RANGOON — Burmese government troops have begun a push to seize a Kachin Independence Army (KIA) outpost located just west of the group’s headquarters at Laiza, a day after Laiza itself reportedly came under artillery attack.
The new offensive, which targets a KIA position on a hill called Hpun Pyan Bum, began at noon today, according to Min Htay, a major serving in the All Burma Students Democratic Front (ABSDF), an ally of the KIA.
“We are still fighting. We don’t know yet how many people have been injured as the fighting hasn’t stopped yet,” said Min Htay, speaking to The Irrawaddy by phone from Laiza.
Other sources reported at around 5:30 pm local time that three aircraft had begun pounding targets on the front line near Laiza. No further details of the aerial attacks were available as of 6 pm.
According to Min Htay, the Burmese army fired eight 105-mm artillery shells at Laiza at around 9 am on Sunday. The government has denied this claim, but local sources say there has been a significant buildup of Burmese troops in the area since airstrikes last week cleared the way for an advance on the KIA stronghold.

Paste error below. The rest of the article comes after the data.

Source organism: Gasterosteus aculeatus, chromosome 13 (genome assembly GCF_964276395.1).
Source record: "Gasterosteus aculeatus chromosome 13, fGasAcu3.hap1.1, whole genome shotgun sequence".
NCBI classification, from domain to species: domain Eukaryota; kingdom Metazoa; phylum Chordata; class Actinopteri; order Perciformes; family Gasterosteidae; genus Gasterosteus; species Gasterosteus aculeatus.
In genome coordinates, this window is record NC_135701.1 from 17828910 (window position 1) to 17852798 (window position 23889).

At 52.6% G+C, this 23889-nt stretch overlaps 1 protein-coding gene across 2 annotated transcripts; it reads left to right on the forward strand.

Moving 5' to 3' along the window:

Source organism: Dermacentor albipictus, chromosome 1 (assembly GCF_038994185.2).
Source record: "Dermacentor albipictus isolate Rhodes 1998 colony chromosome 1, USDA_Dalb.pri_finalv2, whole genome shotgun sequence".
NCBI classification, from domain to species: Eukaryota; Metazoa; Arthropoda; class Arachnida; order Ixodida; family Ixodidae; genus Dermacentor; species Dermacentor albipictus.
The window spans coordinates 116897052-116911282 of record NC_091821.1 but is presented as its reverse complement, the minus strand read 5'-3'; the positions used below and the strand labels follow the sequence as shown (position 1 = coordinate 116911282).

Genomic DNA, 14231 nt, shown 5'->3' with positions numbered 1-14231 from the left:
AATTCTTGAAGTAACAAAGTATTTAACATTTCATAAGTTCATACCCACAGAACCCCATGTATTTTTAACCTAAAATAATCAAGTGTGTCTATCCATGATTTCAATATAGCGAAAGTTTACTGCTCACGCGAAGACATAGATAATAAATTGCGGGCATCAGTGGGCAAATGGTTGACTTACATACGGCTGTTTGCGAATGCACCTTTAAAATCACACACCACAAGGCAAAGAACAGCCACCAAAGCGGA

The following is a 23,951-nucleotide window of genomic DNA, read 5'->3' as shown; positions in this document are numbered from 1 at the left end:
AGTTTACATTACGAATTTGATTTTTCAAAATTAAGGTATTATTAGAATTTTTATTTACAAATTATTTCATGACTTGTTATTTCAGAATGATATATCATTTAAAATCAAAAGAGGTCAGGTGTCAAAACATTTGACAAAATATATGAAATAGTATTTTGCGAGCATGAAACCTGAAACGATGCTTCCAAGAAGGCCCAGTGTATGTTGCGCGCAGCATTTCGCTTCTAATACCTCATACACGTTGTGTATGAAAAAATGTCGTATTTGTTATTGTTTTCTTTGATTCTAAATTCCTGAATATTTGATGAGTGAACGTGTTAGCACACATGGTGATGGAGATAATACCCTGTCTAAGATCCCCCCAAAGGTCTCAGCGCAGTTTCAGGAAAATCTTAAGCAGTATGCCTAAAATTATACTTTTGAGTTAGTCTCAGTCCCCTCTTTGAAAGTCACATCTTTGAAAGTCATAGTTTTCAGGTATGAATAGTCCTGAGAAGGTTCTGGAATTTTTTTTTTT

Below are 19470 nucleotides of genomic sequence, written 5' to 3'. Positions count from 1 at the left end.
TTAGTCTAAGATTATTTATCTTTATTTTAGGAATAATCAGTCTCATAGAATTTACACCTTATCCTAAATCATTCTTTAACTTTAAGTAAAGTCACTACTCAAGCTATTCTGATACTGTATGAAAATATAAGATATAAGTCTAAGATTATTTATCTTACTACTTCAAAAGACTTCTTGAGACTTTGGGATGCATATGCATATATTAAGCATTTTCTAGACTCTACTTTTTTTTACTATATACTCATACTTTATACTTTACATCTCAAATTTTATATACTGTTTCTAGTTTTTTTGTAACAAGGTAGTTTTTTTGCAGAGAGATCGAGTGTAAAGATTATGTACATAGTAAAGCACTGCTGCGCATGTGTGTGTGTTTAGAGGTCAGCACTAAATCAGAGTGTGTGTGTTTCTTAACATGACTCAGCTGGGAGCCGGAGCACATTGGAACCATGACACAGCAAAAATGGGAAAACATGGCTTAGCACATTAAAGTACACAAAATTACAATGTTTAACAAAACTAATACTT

On Friday, one ABSDF soldier was killed while attempting to ambush government troops who were setting up artillery guns at a captured KIA outpost on a hill simply called “771,” according to Min Htay. He added that at least three KIA troops were also killed in the failed attempt to retake the outpost.
The latest escalation of the year-and-a-half-old conflict in Kachin State has created a tense atmosphere in Laiza, where the streets are quiet and some shops have closed, according to residents of the town. The KIA has ordered a high alert, and some residents have even begun to build bunkers, said local sources.
Schools have also been closed since the recent attacks began, and the KIA has used a local television station to tell civilians which road to use to flee the area in the event of aerial bombardment.
There are four refugee camps in and around Laiza, housing at least 15,000 people. Many in the camps have begun to express a strong fear of air attacks, the threat of which has already driven many local businessmen to abandon the town.
The fighting between the KIA and government forces began in June 2011 after the collapse of a 17-year-old ceasefire. Repeated attempts to negotiate an end to the conflict have all ended in failure.
Other groups have urged the government to renew its efforts to stop the fighting. On Monday, Mya Aye of the 88 Generation Students group said the government should show a strong commitment to political talks in order to build trust with the Kachin.
“The government cannot solve the ethnic problem using force,” he said. “If the army captures the KIA headquarters, it will only create more ill will among Burma’s ethnic peoples.”
Zen Myat contributed reporting.